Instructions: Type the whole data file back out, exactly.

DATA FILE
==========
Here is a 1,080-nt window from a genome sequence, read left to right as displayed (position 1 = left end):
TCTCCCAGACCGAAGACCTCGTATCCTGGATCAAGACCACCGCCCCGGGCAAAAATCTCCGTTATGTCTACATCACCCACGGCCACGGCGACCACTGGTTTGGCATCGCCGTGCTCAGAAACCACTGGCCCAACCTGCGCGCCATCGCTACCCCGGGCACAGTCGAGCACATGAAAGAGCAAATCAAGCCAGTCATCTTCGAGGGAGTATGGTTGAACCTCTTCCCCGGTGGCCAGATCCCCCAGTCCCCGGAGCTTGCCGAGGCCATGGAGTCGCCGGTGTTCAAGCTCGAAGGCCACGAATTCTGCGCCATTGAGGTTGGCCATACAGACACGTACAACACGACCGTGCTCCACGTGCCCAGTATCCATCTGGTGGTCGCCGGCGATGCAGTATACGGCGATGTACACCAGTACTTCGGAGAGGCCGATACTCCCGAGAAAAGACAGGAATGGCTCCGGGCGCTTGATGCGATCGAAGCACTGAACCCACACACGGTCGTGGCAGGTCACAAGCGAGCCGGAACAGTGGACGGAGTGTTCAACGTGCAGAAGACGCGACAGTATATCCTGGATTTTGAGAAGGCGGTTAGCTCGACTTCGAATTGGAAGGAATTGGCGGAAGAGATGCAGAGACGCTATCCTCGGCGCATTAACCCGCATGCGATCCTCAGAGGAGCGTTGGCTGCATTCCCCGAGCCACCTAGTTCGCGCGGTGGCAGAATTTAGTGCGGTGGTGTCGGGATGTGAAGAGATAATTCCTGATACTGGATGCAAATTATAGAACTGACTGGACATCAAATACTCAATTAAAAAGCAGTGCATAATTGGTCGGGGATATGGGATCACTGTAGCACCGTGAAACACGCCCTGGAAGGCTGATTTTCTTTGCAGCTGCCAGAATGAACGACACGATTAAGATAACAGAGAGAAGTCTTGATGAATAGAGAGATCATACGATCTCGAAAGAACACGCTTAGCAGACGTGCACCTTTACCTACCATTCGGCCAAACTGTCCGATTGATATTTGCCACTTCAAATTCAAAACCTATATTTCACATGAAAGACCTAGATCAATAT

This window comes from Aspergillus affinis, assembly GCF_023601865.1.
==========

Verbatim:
Here is a 1,080-nt window from a genome sequence, read left to right as displayed (position 1 = left end):
TCTCCCAGACCGAAGACCTCGTATCCTGGATCAAGACCACCGCCCCGGGCAAAAATCTCCGTTATGTCTACATCACCCACGGCCACGGCGACCACTGGTTTGGCATCGCCGTGCTCAGAAACCACTGGCCCAACCTGCGCGCCATCGCTACCCCGGGCACAGTCGAGCACATGAAAGAGCAAATCAAGCCAGTCATCTTCGAGGGAGTATGGTTGAACCTCTTCCCCGGTGGCCAGATCCCCCAGTCCCCGGAGCTTGCCGAGGCCATGGAGTCGCCGGTGTTCAAGCTCGAAGGCCACGAATTCTGCGCCATTGAGGTTGGCCATACAGACACGTACAACACGACCGTGCTCCACGTGCCCAGTATCCATCTGGTGGTCGCCGGCGATGCAGTATACGGCGATGTACACCAGTACTTCGGAGAGGCCGATACTCCCGAGAAAAGACAGGAATGGCTCCGGGCGCTTGATGCGATCGAAGCACTGAACCCACACACGGTCGTGGCAGGTCACAAGCGAGCCGGAACAGTGGACGGAGTGTTCAACGTGCAGAAGACGCGACAGTATATCCTGGATTTTGAGAAGGCGGTTAGCTCGACTTCGAATTGGAAGGAATTGGCGGAAGAGATGCAGAGACGCTATCCTCGGCGCATTAACCCGCATGCGATCCTCAGAGGAGCGTTGGCTGCATTCCCCGAGCCACCTAGTTCGCGCGGTGGCAGAATTTAGTGCGGTGGTGTCGGGATGTGAAGAGATAATTCCTGATACTGGATGCAAATTATAGAACTGACTGGACATCAAATACTCAATTAAAAAGCAGTGCATAATTGGTCGGGGATATGGGATCACTGTAGCACCGTGAAACACGCCCTGGAAGGCTGATTTTCTTTGCAGCTGCCAGAATGAACGACACGATTAAGATAACAGAGAGAAGTCTTGATGAATAGAGAGATCATACGATCTCGAAAGAACACGCTTAGCAGACGTGCACCTTTACCTACCATTCGGCCAAACTGTCCGATTGATATTTGCCACTTCAAATTCAAAACCTATATTTCACATGAAAGACCTAGATCAATAT

This window comes from Aspergillus affinis, assembly GCF_023601865.1.